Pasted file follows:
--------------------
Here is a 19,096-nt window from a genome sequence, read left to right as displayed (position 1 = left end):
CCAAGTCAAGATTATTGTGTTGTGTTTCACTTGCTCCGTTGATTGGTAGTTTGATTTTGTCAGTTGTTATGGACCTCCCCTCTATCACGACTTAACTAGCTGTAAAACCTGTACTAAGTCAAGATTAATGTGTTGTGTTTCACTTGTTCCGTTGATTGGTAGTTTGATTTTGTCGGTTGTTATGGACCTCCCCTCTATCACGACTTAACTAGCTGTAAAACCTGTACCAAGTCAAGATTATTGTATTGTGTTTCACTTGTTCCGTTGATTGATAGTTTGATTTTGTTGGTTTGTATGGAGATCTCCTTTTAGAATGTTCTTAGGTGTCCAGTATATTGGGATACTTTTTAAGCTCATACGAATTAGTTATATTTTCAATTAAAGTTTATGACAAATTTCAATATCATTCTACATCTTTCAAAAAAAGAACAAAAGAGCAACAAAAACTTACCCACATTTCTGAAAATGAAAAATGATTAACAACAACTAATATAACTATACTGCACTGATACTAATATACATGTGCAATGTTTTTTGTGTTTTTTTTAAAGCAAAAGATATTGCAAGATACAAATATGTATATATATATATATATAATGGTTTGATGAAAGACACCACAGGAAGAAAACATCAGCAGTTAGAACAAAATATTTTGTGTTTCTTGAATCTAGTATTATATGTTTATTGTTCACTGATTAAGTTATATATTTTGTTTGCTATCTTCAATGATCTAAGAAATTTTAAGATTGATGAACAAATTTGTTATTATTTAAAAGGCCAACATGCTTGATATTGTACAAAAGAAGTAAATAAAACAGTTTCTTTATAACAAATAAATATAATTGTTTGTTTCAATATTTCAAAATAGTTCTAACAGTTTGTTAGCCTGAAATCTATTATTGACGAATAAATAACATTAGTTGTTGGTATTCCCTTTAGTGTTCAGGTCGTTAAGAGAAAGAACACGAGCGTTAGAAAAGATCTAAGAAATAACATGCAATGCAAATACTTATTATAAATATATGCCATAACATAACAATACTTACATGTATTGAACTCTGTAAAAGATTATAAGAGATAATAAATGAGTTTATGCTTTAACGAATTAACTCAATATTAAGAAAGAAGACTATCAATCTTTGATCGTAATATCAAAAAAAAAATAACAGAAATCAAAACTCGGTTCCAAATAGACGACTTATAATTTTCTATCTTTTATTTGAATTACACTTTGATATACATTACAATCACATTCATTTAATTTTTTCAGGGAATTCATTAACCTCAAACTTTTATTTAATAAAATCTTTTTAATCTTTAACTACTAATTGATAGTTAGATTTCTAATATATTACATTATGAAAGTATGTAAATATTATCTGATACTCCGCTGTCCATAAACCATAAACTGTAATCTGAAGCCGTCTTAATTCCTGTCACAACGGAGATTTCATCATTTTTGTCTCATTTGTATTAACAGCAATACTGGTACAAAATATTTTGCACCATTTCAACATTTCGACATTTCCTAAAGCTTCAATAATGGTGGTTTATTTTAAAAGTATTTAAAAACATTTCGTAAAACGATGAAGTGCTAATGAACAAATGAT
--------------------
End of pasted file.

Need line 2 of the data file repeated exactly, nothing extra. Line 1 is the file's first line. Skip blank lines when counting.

CCAAGTCAAGATTATTGTGTTGTGTTTCACTTGCTCCGTTGATTGGTAGTTTGATTTTGTCAGTTGTTATGGACCTCCCCTCTATCACGACTTAACTAGCTGTAAAACCTGTACTAAGTCAAGATTAATGTGTTGTGTTTCACTTGTTCCGTTGATTGGTAGTTTGATTTTGTCGGTTGTTATGGACCTCCCCTCTATCACGACTTAACTAGCTGTAAAACCTGTACCAAGTCAAGATTATTGTATTGTGTTTCACTTGTTCCGTTGATTGATAGTTTGATTTTGTTGGTTTGTATGGAGATCTCCTTTTAGAATGTTCTTAGGTGTCCAGTATATTGGGATACTTTTTAAGCTCATACGAATTAGTTATATTTTCAATTAAAGTTTATGACAAATTTCAATATCATTCTACATCTTTCAAAAAAAGAACAAAAGAGCAACAAAAACTTACCCACATTTCTGAAAATGAAAAATGATTAACAACAACTAATATAACTATACTGCACTGATACTAATATACATGTGCAATGTTTTTTGTGTTTTTTTTAAAGCAAAAGATATTGCAAGATACAAATATGTATATATATATATATATAATGGTTTGATGAAAGACACCACAGGAAGAAAACATCAGCAGTTAGAACAAAATATTTTGTGTTTCTTGAATCTAGTATTATATGTTTATTGTTCACTGATTAAGTTATATATTTTGTTTGCTATCTTCAATGATCTAAGAAATTTTAAGATTGATGAACAAATTTGTTATTATTTAAAAGGCCAACATGCTTGATATTGTACAAAAGAAGTAAATAAAACAGTTTCTTTATAACAAATAAATATAATTGTTTGTTTCAATATTTCAAAATAGTTCTAACAGTTTGTTAGCCTGAAATCTATTATTGACGAATAAATAACATTAGTTGTTGGTATTCCCTTTAGTGTTCAGGTCGTTAAGAGAAAGAACACGAGCGTTAGAAAAGATCTAAGAAATAACATGCAATGCAAATACTTATTATAAATATATGCCATAACATAACAATACTTACATGTATTGAACTCTGTAAAAGATTATAAGAGATAATAAATGAGTTTATGCTTTAACGAATTAACTCAATATTAAGAAAGAAGACTATCAATCTTTGATCGTAATATCAAAAAAAAAATAACAGAAATCAAAACTCGGTTCCAAATAGACGACTTATAATTTTCTATCTTTTATTTGAATTACACTTTGATATACATTACAATCACATTCATTTAATTTTTTCAGGGAATTCATTAACCTCAAACTTTTATTTAATAAAATCTTTTTAATCTTTAACTACTAATTGATAGTTAGATTTCTAATATATTACATTATGAAAGTATGTAAATATTATCTGATACTCCGCTGTCCATAAACCATAAACTGTAATCTGAAGCCGTCTTAATTCCTGTCACAACGGAGATTTCATCATTTTTGTCTCATTTGTATTAACAGCAATACTGGTACAAAATATTTTGCACCATTTCAACATTTCGACATTTCCTAAAGCTTCAATAATGGTGGTTTATTTTAAAAGTATTTAAAAACATTTCGTAAAACGATGAAGTGCTAATGAACAAATGAT